Today the castle is a fascinating location for elegant weddings, parties or conferences. In the centre of the castle is a small museum with ceramics and coins. Also very special is the medieval aqueduct, which supplied water to the convent of San Benedetto. The feature that makes it famous is the use of the ogival arch, a real innovation at the time of its construction in the 9th century.

The arch earned it the nickname of the Devil’s Bridge; today, however, one can admire its medieval arches that contrast with the modern and innovative city that has been built all around it, incorporating the history of the aqueduct.

Shopping and culture in Via dei Mercanti

The city’s most famous and characteristic street is Via dei Mercanti, which runs from the Arch of Arechi parallel to the coast. Today, as in the past, this place is the heart of shopping, accompanied by churches and ancient buildings.

Since the year 1000, in fact, this street was an important communication and trade route. In antiquity, it was called ‘Drapparia’, because along the street there were numerous shops selling textiles, a product that was traded at the time of the Lombard princely state.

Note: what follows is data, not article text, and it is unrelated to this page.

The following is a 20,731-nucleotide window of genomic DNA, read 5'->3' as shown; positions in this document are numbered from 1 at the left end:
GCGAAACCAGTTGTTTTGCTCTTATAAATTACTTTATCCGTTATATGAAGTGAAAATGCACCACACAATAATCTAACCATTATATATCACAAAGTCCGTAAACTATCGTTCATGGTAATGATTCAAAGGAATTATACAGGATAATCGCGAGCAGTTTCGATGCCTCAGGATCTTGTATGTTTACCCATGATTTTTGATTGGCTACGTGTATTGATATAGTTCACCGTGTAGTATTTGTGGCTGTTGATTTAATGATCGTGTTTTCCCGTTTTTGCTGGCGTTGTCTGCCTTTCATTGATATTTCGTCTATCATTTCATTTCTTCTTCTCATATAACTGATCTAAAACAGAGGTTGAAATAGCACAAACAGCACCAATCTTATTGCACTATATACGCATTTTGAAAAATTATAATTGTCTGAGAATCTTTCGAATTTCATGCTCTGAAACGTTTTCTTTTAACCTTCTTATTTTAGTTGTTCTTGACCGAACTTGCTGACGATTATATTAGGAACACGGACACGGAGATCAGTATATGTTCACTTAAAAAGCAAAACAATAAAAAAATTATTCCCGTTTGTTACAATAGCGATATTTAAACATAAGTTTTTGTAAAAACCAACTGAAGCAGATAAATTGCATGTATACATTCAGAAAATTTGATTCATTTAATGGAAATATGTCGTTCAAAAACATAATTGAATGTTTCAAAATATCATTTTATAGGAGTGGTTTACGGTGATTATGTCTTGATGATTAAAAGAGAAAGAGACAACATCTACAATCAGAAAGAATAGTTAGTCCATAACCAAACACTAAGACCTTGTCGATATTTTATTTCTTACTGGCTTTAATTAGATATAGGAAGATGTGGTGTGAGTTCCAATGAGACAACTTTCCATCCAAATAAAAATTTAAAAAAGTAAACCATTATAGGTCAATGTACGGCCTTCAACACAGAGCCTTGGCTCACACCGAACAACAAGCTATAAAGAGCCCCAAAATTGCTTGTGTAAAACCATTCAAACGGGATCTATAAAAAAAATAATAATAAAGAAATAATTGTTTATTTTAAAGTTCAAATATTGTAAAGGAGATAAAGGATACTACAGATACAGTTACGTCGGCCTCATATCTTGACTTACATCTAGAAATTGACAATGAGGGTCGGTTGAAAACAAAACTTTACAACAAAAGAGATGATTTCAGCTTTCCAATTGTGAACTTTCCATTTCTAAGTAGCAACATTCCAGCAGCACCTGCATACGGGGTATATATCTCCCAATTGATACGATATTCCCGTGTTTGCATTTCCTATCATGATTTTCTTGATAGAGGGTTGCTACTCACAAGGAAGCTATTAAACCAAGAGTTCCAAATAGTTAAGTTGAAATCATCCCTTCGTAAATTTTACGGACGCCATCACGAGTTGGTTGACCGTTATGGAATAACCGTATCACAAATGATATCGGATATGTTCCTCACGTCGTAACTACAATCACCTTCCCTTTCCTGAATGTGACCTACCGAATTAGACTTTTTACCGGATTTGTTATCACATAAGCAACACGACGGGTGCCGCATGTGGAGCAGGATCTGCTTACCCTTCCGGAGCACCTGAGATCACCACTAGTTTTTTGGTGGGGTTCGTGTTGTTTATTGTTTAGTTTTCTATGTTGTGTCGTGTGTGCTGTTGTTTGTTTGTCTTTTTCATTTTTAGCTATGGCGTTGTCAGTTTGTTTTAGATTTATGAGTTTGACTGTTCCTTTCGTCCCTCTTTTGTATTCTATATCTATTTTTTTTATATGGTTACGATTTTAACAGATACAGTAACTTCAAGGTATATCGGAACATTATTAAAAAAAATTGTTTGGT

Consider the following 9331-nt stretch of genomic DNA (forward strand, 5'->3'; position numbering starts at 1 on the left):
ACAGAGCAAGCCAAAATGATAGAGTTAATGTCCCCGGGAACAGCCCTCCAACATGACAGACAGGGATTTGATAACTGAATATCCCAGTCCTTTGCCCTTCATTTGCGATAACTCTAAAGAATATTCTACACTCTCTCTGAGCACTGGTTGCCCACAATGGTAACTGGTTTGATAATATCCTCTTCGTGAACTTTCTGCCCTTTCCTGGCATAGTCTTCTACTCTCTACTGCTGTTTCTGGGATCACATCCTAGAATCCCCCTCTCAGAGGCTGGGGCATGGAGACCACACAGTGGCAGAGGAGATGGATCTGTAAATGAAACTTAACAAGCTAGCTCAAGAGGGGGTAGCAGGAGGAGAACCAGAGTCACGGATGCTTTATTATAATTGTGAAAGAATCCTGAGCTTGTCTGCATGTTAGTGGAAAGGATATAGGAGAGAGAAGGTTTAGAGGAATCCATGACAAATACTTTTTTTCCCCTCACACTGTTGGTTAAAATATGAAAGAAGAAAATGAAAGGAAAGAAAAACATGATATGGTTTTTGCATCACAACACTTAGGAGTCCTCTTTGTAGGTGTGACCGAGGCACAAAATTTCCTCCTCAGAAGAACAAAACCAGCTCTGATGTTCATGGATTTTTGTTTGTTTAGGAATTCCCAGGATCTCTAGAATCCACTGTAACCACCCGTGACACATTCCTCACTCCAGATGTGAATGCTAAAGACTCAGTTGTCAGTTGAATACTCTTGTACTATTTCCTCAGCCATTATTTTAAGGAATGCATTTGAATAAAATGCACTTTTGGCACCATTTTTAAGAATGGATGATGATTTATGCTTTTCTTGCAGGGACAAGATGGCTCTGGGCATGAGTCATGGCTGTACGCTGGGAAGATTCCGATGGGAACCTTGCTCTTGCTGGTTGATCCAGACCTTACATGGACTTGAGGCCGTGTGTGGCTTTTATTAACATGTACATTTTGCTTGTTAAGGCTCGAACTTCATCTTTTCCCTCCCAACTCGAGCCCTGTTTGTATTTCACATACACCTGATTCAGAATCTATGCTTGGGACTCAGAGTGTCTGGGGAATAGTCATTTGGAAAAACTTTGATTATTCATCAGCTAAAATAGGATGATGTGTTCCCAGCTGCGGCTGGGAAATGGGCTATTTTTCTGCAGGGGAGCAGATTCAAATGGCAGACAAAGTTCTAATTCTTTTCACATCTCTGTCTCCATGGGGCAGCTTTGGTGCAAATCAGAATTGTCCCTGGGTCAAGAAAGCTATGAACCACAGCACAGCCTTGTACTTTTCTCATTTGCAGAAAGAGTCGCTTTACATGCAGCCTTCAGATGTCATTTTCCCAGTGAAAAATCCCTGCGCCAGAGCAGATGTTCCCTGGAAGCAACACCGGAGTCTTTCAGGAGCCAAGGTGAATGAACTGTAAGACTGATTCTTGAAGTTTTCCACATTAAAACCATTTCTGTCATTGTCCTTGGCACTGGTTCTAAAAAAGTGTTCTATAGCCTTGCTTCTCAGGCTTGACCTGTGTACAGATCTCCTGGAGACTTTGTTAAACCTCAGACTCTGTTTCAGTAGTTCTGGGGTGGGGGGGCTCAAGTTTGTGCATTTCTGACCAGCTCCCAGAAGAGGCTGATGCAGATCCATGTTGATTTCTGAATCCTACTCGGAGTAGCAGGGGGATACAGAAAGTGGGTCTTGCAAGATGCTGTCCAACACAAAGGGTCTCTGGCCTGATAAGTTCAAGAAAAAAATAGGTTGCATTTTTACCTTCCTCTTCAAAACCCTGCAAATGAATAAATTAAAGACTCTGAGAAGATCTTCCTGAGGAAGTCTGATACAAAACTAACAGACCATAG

Today, this street is lined with a number of small shops and establishments, as well as some important churches, such as the Church of the Santissimo Crocifisso, the Church of San Gregorio and the Church of San Giorgio.

Via dei Mercanti is also overlooked by the Pinacoteca Provinciale (Provincial Art Gallery), housed inside Palazzo Pinto, an 11th- and 12th-century noble residence. Inside the Pinacoteca is a rich repertoire of works of art ranging from the Renaissance to the post-war period and including important artists from Salerno and Campania.

The educational museum of the Scuola Medica Salernitana, inside the former Church of San Gregorio, is also worth a visit: here, you can see the codices produced in the Middle Ages by the Scuola Medica Salernitana and the famous Regimen Sanitatis Salernitanum, a treatise on medicine dated around 1050.